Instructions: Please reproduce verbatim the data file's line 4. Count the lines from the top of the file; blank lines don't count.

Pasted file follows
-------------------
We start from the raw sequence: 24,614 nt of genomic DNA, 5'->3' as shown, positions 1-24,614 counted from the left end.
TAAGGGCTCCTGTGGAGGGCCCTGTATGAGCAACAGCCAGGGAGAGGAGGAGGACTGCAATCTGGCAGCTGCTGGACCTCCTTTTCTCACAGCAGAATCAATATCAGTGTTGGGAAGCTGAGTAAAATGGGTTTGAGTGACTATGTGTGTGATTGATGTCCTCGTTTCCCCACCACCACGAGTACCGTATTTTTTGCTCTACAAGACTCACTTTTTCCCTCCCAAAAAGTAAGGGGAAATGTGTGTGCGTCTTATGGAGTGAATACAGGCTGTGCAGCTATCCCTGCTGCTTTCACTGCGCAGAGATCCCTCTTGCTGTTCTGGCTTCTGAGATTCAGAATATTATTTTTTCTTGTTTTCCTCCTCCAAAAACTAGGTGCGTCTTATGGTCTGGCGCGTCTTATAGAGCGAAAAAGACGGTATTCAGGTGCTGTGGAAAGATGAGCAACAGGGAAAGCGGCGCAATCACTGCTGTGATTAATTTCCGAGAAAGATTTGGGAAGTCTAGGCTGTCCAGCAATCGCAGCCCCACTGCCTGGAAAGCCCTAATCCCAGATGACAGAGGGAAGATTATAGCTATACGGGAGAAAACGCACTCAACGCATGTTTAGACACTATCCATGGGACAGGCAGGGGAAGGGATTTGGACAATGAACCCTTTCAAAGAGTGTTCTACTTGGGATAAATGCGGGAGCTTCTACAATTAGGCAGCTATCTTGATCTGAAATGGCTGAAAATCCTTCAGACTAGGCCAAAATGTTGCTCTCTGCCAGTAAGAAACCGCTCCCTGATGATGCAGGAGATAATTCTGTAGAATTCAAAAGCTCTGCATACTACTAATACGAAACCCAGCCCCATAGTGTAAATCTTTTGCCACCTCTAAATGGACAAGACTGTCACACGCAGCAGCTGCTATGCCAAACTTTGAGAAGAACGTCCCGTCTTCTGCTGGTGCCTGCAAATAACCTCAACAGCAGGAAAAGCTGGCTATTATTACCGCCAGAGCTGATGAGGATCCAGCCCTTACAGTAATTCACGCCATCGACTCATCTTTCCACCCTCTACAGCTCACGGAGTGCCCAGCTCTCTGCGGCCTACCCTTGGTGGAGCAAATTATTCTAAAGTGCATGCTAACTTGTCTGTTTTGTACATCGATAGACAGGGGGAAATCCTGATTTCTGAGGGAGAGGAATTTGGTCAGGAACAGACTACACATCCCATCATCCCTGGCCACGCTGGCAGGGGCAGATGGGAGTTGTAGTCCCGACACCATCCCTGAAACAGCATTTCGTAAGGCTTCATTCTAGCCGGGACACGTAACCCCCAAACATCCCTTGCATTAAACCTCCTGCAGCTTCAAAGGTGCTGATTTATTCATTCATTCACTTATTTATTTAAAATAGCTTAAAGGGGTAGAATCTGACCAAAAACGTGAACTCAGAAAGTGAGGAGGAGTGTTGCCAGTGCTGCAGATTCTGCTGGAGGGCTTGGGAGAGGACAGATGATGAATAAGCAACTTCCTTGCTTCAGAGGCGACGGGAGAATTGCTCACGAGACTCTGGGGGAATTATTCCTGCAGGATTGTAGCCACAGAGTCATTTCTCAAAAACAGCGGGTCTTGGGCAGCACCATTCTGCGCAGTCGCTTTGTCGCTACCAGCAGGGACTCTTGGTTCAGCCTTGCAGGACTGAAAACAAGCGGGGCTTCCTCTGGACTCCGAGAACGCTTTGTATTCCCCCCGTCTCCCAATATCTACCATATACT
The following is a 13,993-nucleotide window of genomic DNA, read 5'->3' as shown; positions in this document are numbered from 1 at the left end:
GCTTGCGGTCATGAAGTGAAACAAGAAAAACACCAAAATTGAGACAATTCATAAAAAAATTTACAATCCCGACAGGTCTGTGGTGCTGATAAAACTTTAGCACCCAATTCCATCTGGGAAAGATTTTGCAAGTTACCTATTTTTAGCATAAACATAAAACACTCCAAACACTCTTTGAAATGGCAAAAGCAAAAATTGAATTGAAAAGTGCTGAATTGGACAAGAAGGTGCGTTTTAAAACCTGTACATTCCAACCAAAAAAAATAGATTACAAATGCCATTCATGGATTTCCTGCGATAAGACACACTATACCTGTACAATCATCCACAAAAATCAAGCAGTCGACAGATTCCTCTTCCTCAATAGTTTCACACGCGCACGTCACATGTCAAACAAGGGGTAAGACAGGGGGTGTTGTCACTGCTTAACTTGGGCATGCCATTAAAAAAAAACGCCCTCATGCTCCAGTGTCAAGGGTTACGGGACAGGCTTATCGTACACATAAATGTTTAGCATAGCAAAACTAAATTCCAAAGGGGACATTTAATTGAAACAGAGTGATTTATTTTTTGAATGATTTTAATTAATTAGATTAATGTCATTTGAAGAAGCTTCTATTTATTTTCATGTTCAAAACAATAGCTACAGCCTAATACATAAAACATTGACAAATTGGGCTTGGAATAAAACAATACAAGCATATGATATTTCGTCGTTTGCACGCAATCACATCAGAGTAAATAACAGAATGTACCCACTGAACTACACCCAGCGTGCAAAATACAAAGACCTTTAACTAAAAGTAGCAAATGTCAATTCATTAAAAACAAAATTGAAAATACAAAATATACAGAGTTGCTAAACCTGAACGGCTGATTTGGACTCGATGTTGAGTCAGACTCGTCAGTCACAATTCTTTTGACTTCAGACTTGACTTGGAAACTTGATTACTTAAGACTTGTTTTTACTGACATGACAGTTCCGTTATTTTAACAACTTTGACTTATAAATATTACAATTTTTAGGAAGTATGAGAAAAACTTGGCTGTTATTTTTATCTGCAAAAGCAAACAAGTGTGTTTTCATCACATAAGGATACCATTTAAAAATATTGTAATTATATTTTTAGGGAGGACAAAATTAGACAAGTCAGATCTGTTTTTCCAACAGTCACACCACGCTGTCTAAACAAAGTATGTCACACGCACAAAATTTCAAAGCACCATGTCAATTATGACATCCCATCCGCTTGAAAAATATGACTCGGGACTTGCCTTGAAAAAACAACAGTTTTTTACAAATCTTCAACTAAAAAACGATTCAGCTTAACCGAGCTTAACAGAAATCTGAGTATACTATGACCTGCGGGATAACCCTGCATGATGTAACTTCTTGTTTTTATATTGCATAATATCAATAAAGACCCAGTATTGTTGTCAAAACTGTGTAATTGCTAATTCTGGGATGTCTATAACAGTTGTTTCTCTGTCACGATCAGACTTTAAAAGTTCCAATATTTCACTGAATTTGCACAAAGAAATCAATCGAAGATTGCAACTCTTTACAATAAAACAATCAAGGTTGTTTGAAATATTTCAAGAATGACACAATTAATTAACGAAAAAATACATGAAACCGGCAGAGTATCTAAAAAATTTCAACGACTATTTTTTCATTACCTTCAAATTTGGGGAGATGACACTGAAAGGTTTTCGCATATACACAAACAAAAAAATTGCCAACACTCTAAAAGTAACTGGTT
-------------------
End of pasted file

GCTTGCGGTCATGAAGTGAAACAAGAAAAACACCAAAATTGAGACAATTCATAAAAAAATTTACAATCCCGACAGGTCTGTGGTGCTGATAAAACTTTAGCACCCAATTCCATCTGGGAAAGATTTTGCAAGTTACCTATTTTTAGCATAAACATAAAACACTCCAAACACTCTTTGAAATGGCAAAAGCAAAAATTGAATTGAAAAGTGCTGAATTGGACAAGAAGGTGCGTTTTAAAACCTGTACATTCCAACCAAAAAAAATAGATTACAAATGCCATTCATGGATTTCCTGCGATAAGACACACTATACCTGTACAATCATCCACAAAAATCAAGCAGTCGACAGATTCCTCTTCCTCAATAGTTTCACACGCGCACGTCACATGTCAAACAAGGGGTAAGACAGGGGGTGTTGTCACTGCTTAACTTGGGCATGCCATTAAAAAAAAACGCCCTCATGCTCCAGTGTCAAGGGTTACGGGACAGGCTTATCGTACACATAAATGTTTAGCATAGCAAAACTAAATTCCAAAGGGGACATTTAATTGAAACAGAGTGATTTATTTTTTGAATGATTTTAATTAATTAGATTAATGTCATTTGAAGAAGCTTCTATTTATTTTCATGTTCAAAACAATAGCTACAGCCTAATACATAAAACATTGACAAATTGGGCTTGGAATAAAACAATACAAGCATATGATATTTCGTCGTTTGCACGCAATCACATCAGAGTAAATAACAGAATGTACCCACTGAACTACACCCAGCGTGCAAAATACAAAGACCTTTAACTAAAAGTAGCAAATGTCAATTCATTAAAAACAAAATTGAAAATACAAAATATACAGAGTTGCTAAACCTGAACGGCTGATTTGGACTCGATGTTGAGTCAGACTCGTCAGTCACAATTCTTTTGACTTCAGACTTGACTTGGAAACTTGATTACTTAAGACTTGTTTTTACTGACATGACAGTTCCGTTATTTTAACAACTTTGACTTATAAATATTACAATTTTTAGGAAGTATGAGAAAAACTTGGCTGTTATTTTTATCTGCAAAAGCAAACAAGTGTGTTTTCATCACATAAGGATACCATTTAAAAATATTGTAATTATATTTTTAGGGAGGACAAAATTAGACAAGTCAGATCTGTTTTTCCAACAGTCACACCACGCTGTCTAAACAAAGTATGTCACACGCACAAAATTTCAAAGCACCATGTCAATTATGACATCCCATCCGCTTGAAAAATATGACTCGGGACTTGCCTTGAAAAAACAACAGTTTTTTACAAATCTTCAACTAAAAAACGATTCAGCTTAACCGAGCTTAACAGAAATCTGAGTATACTATGACCTGCGGGATAACCCTGCATGATGTAACTTCTTGTTTTTATATTGCATAATATCAATAAAGACCCAGTATTGTTGTCAAAACTGTGTAATTGCTAATTCTGGGATGTCTATAACAGTTGTTTCTCTGTCACGATCAGACTTTAAAAGTTCCAATATTTCACTGAATTTGCACAAAGAAATCAATCGAAGATTGCAACTCTTTACAATAAAACAATCAAGGTTGTTTGAAATATTTCAAGAATGACACAATTAATTAACGAAAAAATACATGAAACCGGCAGAGTATCTAAAAAATTTCAACGACTATTTTTTCATTACCTTCAAATTTGGGGAGATGACACTGAAAGGTTTTCGCATATACACAAACAAAAAAATTGCCAACACTCTAAAAGTAACTGGTT